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Old 11-23-03, 11:56 PM   #7 (permalink)
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Great read guys..

it would go around and around and probably take some time for it to get out, but it would eventually simply by trial and error,
Yes, but most things are learned by trial and error, and the animal in question does figure out where and how to get out. Which has to have a base of thinking.

but they wont sit still and first observe the enclosure for exits.
Maybe. However, blindfold your self and move around a room a few times. Once you generally figure out where the opening is, you'll have more of a chance at finding it sooner. Which brings forth you have learned where to go to get out of a box. You didnt get the chance to observe the area but after a few attempts you learned on where to go. Much like the testings that are done on snakes.

They could possibly detect air movement through the entrance, or follow scent molecule streams from outside to the point of entry,and this could assist in escape, but that would be instinctual use of built in chemistry rather than problem solving.
I wouldn't go about along that line, unless it attains to us as well. Everything we use to learn is obtained from built in systems as well. Sight, Smell, touch.
Interesting thoughts and points to figure. Thanks for the reply and please do so if anything else sparks up.

how to thermoregulate (even then, how often do you come across animals that have been burnt?)
Well that'a a relatively easy answer..
Have you ever gone to the beach without using sun block? The sun feels good and you are comfortable. Then, a few hours later, your skin is painful to the touch, and is obviously burned. You may even develop burn blisters, and perhaps an infection. We feel pain, but sometimes the development of a burn is so slow that we fail to recognize the warning signs until it is too late. This is similar to the reaction we see in reptiles with thermal burns. We also need to be aware of the reason a reptile is often on the hot rock for extended periods of time in the first place. It is because the ambient temperature in its environment is too low. This low temperature slows down the reptile’s metabolic rate, which in turn decreases its reactions to stimuli, including pain.(N.O.A.H)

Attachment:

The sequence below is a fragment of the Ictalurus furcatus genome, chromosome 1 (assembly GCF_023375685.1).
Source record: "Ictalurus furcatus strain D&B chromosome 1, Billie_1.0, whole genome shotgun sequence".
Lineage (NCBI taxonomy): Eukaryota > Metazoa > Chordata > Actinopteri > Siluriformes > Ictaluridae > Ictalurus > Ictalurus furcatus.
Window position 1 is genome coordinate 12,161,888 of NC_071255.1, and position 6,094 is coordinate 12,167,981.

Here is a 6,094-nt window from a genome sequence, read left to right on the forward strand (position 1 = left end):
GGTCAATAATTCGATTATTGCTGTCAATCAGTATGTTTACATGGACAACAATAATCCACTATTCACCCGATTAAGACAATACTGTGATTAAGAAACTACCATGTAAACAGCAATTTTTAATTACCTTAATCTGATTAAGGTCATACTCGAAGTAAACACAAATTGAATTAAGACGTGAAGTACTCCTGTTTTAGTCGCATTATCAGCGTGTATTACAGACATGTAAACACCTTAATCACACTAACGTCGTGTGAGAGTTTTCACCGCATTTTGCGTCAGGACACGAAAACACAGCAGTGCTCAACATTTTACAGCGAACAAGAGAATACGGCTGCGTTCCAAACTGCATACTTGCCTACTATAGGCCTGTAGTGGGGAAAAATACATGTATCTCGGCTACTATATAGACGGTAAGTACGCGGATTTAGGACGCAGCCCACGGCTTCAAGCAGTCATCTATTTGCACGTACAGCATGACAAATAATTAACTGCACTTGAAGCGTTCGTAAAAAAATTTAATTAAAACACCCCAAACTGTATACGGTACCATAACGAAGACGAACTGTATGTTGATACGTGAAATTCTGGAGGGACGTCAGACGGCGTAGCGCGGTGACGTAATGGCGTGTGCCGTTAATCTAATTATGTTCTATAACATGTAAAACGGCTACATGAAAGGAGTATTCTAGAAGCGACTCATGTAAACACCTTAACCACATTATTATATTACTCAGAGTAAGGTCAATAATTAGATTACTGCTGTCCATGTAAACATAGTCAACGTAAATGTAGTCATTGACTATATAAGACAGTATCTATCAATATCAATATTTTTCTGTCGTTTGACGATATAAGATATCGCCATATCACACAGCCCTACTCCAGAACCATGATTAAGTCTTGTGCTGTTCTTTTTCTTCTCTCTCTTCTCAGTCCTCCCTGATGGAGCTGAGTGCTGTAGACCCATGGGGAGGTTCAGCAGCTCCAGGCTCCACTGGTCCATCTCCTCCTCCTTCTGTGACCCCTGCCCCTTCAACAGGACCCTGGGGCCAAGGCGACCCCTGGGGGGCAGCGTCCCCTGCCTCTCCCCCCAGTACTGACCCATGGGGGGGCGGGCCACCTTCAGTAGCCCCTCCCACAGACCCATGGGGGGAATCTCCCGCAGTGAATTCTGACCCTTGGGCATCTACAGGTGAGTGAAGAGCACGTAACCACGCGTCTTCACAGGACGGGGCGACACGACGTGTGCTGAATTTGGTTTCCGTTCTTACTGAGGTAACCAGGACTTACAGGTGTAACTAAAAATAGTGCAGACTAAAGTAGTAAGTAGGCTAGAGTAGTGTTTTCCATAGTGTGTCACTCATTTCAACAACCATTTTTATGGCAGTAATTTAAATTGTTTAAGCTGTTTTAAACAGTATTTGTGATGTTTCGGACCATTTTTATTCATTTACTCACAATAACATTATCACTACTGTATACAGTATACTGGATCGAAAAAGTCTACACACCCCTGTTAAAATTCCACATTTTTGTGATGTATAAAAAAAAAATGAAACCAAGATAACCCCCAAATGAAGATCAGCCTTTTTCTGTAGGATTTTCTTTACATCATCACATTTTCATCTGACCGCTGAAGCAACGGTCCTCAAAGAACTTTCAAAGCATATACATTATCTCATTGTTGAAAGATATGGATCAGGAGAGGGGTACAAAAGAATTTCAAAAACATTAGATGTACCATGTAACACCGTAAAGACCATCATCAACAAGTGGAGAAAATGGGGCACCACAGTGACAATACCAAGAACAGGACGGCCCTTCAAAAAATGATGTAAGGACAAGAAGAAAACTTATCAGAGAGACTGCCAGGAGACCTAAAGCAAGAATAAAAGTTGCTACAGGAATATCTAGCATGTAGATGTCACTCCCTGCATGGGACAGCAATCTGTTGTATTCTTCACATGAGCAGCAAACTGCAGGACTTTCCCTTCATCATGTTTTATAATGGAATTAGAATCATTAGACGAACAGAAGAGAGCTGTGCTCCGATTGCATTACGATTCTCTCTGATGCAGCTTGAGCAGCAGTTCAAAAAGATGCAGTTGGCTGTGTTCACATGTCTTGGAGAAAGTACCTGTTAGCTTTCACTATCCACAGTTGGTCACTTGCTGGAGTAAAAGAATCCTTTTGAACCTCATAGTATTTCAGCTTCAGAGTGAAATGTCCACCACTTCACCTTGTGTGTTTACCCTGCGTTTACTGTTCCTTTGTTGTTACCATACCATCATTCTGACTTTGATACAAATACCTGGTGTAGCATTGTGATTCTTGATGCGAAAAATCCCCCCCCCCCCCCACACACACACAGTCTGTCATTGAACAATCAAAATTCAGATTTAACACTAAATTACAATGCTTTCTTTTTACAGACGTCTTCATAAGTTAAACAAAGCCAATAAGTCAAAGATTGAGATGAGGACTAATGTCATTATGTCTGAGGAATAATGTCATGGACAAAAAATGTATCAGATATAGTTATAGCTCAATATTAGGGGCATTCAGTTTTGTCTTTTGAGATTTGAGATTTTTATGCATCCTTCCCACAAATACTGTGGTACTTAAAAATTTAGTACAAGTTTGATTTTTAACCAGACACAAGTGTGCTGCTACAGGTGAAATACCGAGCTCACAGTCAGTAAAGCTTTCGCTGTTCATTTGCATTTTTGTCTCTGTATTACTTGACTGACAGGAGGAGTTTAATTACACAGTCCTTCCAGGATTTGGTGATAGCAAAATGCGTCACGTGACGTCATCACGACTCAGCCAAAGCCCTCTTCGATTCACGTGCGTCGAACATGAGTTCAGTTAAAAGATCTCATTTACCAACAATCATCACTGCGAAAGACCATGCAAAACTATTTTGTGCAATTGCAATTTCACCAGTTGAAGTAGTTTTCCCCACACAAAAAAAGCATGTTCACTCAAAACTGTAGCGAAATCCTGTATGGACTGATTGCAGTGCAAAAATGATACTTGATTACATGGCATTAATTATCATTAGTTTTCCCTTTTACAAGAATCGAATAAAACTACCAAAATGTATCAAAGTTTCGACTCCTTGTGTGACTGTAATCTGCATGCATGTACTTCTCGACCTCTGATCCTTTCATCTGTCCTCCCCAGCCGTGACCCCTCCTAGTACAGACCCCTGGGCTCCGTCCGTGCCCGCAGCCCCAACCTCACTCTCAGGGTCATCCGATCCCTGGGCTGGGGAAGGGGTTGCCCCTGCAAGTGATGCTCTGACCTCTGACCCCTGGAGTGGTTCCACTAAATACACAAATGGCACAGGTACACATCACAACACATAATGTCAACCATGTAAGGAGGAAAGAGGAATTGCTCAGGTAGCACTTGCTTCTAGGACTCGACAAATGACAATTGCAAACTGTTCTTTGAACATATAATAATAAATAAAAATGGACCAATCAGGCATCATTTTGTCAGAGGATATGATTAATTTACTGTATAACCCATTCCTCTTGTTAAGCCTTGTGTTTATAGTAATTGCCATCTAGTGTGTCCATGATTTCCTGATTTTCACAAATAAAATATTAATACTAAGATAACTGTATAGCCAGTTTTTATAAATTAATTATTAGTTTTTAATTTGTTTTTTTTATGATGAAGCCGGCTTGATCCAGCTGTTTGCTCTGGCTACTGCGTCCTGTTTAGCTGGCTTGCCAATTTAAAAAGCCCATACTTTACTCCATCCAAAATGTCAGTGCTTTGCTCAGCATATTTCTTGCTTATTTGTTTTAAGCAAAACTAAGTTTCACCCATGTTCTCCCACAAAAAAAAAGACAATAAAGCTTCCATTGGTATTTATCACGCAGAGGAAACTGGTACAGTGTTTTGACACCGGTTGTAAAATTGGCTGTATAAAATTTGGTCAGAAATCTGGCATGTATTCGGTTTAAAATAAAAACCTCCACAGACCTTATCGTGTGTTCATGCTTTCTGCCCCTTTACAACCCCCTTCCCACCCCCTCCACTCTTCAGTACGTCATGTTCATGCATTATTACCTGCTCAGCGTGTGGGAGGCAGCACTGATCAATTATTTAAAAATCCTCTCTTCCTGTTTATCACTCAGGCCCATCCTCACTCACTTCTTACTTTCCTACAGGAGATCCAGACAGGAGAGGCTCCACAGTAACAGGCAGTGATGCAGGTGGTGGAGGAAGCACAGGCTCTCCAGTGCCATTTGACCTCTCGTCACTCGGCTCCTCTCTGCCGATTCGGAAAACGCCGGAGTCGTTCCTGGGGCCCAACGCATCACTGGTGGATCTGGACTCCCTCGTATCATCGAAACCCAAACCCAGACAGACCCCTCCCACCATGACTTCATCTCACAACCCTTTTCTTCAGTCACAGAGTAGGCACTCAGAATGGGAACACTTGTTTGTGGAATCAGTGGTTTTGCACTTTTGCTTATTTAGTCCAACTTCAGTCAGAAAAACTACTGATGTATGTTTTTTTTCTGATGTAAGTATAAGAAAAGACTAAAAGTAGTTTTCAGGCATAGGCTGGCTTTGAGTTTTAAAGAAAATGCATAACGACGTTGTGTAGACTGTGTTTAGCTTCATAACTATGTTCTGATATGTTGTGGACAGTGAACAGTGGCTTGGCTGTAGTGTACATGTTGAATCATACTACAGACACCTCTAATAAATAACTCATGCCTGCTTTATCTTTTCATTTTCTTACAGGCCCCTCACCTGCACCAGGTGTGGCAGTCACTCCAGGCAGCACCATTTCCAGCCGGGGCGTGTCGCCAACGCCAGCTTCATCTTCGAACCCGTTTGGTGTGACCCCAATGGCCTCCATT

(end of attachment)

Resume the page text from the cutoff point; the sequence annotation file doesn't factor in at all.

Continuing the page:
If you percieve intelligence as being problem solving, adapting to new situations, memorizing, etc. Then no, reptiles are probably not very intelligent.
It's been said snakes can think and do solve problems such as say Holtzman's testings have proved. I havent read up to much on his tests yet but seem promising and I still await for him to reply to his email.

And yet again, if you are measuring by brain mass, then leopard reptiles are not very smart.
I wouldn't actually go by mass persay. More over I'd go with the components the brain posse. Such as the crocodilians who attain a relatively larger cerebral cortex and so forth can and do for a fact learn. Some more than others again, because of things going on inside the other parts of the brain.

well i noticed that a distinction between reptiles and humans/monkeys and what not is that reptiles are cold blooded
Heh, yea Endothermic and ectothermic creatures are somewhat different.

but since they're cold blooded i'd think that the brain would have to devote more of its small self to temperature monitoring.
Maybe, but we all go through the thoughts of keeping warm and or keeping cool, and to an extent I somehow dont figure a brain has a limit of what it can learn but has the limitation is by what it has to work with. However, according to several sites there are electrical signs of non-REM sleep under the level of the cerebrum of most reptiles.
Reptiles are possibly unihemispheric sleepers. (one hemisphere of the brain falls asleep while the other stays awake and responsive) A common routine in birds.

Some reptiles, maybe, (e.g. Iguanas and other lizards) show signs of REM sleep, including flat muscle tone and wake-like EEG activity_ (Hartse, Rechtschaffen, Peyrethon et al 1968, Huntley 1987, Ayala-Guerrero 1991; in Siegel et al, 1998).
The occupied of 67.7% and 0.6% of the 24-h period, respectively state displays its own behavioral and electrophysiological characteristics. The mean duration of As episodes was very short (12.9 +/- 9 s). Stimuli reaction threshold was highest during sleep. Could this mean reptiles do think while they are asleep? For the commonly said instinctual animals, why would one need to think while asleep? Questions, questions, questions... Heh, Im confused. More thoughts.

Last edited by KrokadilyanGuy3; 11-23-03 at 11:59 PM..
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